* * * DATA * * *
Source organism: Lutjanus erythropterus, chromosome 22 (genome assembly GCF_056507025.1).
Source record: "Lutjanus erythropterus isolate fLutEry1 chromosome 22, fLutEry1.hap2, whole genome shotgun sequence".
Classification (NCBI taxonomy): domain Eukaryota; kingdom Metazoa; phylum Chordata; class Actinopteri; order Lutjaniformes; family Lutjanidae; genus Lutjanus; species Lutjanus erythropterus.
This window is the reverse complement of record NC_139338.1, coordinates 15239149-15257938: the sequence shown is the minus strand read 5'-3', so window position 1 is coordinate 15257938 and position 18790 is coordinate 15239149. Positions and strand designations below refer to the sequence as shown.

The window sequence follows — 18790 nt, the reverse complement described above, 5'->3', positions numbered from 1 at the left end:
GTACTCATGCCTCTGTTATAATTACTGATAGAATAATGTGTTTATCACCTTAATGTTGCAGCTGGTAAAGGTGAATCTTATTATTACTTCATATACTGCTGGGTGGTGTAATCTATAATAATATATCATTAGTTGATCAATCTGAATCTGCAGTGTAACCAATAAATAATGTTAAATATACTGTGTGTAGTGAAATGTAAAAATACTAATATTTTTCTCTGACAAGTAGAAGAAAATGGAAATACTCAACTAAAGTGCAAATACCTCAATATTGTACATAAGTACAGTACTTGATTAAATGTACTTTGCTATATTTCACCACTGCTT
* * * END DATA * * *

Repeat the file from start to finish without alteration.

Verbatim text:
Source organism: Lutjanus erythropterus, chromosome 22 (genome assembly GCF_056507025.1).
Source record: "Lutjanus erythropterus isolate fLutEry1 chromosome 22, fLutEry1.hap2, whole genome shotgun sequence".
Classification (NCBI taxonomy): domain Eukaryota; kingdom Metazoa; phylum Chordata; class Actinopteri; order Lutjaniformes; family Lutjanidae; genus Lutjanus; species Lutjanus erythropterus.
This window is the reverse complement of record NC_139338.1, coordinates 15239149-15257938: the sequence shown is the minus strand read 5'-3', so window position 1 is coordinate 15257938 and position 18790 is coordinate 15239149. Positions and strand designations below refer to the sequence as shown.

The window sequence follows — 18790 nt, the reverse complement described above, 5'->3', positions numbered from 1 at the left end:
GTACTCATGCCTCTGTTATAATTACTGATAGAATAATGTGTTTATCACCTTAATGTTGCAGCTGGTAAAGGTGAATCTTATTATTACTTCATATACTGCTGGGTGGTGTAATCTATAATAATATATCATTAGTTGATCAATCTGAATCTGCAGTGTAACCAATAAATAATGTTAAATATACTGTGTGTAGTGAAATGTAAAAATACTAATATTTTTCTCTGACAAGTAGAAGAAAATGGAAATACTCAACTAAAGTGCAAATACCTCAATATTGTACATAAGTACAGTACTTGATTAAATGTACTTTGCTATATTTCACCACTGCTT